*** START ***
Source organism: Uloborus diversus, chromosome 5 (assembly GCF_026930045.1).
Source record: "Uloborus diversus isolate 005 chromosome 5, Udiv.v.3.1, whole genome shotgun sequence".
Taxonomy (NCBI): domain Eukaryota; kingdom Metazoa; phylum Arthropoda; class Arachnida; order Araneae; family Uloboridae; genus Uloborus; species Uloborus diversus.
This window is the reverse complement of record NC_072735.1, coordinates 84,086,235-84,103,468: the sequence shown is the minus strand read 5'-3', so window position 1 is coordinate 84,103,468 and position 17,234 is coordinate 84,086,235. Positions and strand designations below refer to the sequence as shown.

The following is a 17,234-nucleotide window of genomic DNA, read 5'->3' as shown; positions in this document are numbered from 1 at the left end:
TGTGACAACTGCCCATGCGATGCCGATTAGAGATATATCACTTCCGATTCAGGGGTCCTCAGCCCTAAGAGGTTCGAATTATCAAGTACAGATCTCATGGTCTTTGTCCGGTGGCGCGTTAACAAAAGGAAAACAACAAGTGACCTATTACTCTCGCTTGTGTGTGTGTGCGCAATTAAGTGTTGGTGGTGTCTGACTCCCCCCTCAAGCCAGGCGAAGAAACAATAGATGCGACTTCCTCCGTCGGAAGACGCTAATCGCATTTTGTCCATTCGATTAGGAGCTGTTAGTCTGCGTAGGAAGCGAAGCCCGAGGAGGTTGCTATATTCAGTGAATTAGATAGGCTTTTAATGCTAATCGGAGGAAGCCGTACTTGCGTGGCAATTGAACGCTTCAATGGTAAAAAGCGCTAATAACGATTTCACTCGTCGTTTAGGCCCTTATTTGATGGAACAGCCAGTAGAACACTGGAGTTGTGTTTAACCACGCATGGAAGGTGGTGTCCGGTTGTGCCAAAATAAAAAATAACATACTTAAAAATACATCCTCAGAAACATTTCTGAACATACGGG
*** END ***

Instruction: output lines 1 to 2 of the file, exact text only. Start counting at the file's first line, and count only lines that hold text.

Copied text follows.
Source organism: Uloborus diversus, chromosome 5 (assembly GCF_026930045.1).
Source record: "Uloborus diversus isolate 005 chromosome 5, Udiv.v.3.1, whole genome shotgun sequence".